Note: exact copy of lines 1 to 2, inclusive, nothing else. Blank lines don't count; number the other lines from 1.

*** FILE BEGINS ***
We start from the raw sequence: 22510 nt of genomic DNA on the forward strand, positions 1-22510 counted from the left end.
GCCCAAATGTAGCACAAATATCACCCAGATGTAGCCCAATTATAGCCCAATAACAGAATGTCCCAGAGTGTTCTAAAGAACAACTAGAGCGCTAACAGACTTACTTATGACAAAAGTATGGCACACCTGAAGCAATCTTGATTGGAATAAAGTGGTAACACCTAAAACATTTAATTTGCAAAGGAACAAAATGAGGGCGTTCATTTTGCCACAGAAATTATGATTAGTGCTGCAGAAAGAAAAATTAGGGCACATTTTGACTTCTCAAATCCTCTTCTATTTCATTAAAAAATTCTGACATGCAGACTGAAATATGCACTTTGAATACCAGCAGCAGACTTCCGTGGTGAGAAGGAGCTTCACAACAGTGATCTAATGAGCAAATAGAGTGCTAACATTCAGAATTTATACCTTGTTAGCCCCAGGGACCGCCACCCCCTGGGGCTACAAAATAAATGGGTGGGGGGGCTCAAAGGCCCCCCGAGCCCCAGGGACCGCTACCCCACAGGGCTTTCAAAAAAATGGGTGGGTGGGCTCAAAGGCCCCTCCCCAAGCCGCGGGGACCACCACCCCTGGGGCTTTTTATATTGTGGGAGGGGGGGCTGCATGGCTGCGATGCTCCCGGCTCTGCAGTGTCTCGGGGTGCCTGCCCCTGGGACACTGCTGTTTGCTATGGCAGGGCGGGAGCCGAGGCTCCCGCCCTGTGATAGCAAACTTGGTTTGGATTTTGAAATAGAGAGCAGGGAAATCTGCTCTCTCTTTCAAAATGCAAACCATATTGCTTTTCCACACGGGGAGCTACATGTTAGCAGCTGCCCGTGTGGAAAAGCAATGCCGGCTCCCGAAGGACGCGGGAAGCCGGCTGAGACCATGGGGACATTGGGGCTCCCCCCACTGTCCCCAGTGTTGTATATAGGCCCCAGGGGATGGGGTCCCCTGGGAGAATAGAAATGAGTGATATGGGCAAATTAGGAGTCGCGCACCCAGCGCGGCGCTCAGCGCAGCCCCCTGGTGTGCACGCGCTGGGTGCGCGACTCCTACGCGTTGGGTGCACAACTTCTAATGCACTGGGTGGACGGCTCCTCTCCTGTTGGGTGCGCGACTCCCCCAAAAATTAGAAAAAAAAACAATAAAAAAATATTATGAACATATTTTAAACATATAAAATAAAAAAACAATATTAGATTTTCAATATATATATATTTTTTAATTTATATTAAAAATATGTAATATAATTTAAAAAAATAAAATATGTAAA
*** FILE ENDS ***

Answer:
We start from the raw sequence: 22510 nt of genomic DNA on the forward strand, positions 1-22510 counted from the left end.
GCCCAAATGTAGCACAAATATCACCCAGATGTAGCCCAATTATAGCCCAATAACAGAATGTCCCAGAGTGTTCTAAAGAACAACTAGAGCGCTAACAGACTTACTTATGACAAAAGTATGGCACACCTGAAGCAATCTTGATTGGAATAAAGTGGTAACACCTAAAACATTTAATTTGCAAAGGAACAAAATGAGGGCGTTCATTTTGCCACAGAAATTATGATTAGTGCTGCAGAAAGAAAAATTAGGGCACATTTTGACTTCTCAAATCCTCTTCTATTTCATTAAAAAATTCTGACATGCAGACTGAAATATGCACTTTGAATACCAGCAGCAGACTTCCGTGGTGAGAAGGAGCTTCACAACAGTGATCTAATGAGCAAATAGAGTGCTAACATTCAGAATTTATACCTTGTTAGCCCCAGGGACCGCCACCCCCTGGGGCTACAAAATAAATGGGTGGGGGGGCTCAAAGGCCCCCCGAGCCCCAGGGACCGCTACCCCACAGGGCTTTCAAAAAAATGGGTGGGTGGGCTCAAAGGCCCCTCCCCAAGCCGCGGGGACCACCACCCCTGGGGCTTTTTATATTGTGGGAGGGGGGGCTGCATGGCTGCGATGCTCCCGGCTCTGCAGTGTCTCGGGGTGCCTGCCCCTGGGACACTGCTGTTTGCTATGGCAGGGCGGGAGCCGAGGCTCCCGCCCTGTGATAGCAAACTTGGTTTGGATTTTGAAATAGAGAGCAGGGAAATCTGCTCTCTCTTTCAAAATGCAAACCATATTGCTTTTCCACACGGGGAGCTACATGTTAGCAGCTGCCCGTGTGGAAAAGCAATGCCGGCTCCCGAAGGACGCGGGAAGCCGGCTGAGACCATGGGGACATTGGGGCTCCCCCCACTGTCCCCAGTGTTGTATATAGGCCCCAGGGGATGGGGTCCCCTGGGAGAATAGAAATGAGTGATATGGGCAAATTAGGAGTCGCGCACCCAGCGCGGCGCTCAGCGCAGCCCCCTGGTGTGCACGCGCTGGGTGCGCGACTCCTACGCGTTGGGTGCACAACTTCTAATGCACTGGGTGGACGGCTCCTCTCCTGTTGGGTGCGCGACTCCCCCAAAAATTAGAAAAAAAAACAATAAAAAAATATTATGAACATATTTTAAACATATAAAATAAAAAAACAATATTAGATTTTCAATATATATATATTTTTTAATTTATATTAAAAATATGTAATATAATTTAAAAAAATAAAATATGTAAA